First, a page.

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Introduction/Background: In the United States, childhood obesity has become the leading pediatric chronic disease. Increased caloric intake and decreased energy expenditure is hypothesized as contributing to the upward trend of obesity. Independent of adult weight, obese children have increased morbidity and mortality from metabolic syndrome as adults. Individuals engaging in exercise programs as short as 6 months have shown improvement in risk factors including body fat mass, waist/hip ratio, ambulatory systolic blood pressure, fasting insulin, triglycerides, and low-density lipoprotein ratio. In our study, adolescents were taught a foundation of health and well-being that incorporated regular exercise. Nutrition was taught through an evidence-based systems approach, including lessons about the cardiovascular, musculoskeletal, and gastrointestinal systems. Our aim was to improve adolescent food choices and increase physical activity through interactive educational sessions.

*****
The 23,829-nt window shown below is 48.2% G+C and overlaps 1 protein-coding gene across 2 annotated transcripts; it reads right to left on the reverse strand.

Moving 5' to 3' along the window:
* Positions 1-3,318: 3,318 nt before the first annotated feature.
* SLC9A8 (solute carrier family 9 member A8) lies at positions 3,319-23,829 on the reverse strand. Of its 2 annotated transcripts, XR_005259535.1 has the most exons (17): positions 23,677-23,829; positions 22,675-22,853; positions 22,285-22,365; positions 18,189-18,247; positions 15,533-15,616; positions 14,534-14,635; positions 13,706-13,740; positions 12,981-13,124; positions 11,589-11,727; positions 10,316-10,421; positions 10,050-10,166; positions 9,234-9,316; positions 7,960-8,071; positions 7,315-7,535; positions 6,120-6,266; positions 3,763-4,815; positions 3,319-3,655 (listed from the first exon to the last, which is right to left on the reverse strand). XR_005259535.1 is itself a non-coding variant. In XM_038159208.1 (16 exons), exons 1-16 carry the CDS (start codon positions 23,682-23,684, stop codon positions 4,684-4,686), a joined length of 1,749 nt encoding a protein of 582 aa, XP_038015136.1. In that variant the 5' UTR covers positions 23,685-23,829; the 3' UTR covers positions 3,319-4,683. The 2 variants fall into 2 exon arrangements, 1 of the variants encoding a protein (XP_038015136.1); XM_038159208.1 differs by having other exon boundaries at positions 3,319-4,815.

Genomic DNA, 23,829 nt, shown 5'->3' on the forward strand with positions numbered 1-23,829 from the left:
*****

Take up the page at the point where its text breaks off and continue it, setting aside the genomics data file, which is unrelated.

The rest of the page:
Jan Riordan, Greater Burlington YMCA

Stuart Offer, MS, DC, Greater Burlington YMCA

Nancy Drucker, MD, University of Vermont College of Medicine


Adolescent HealthGreater Burlington YMCA


Nutrition and Weight Status, Physical Activity

Creative Commons License

Creative Commons License
This work is licensed under a Creative Commons Attribution-Noncommercial 3.0 License

Promoting Physical Activity and Nutrition in Adolescents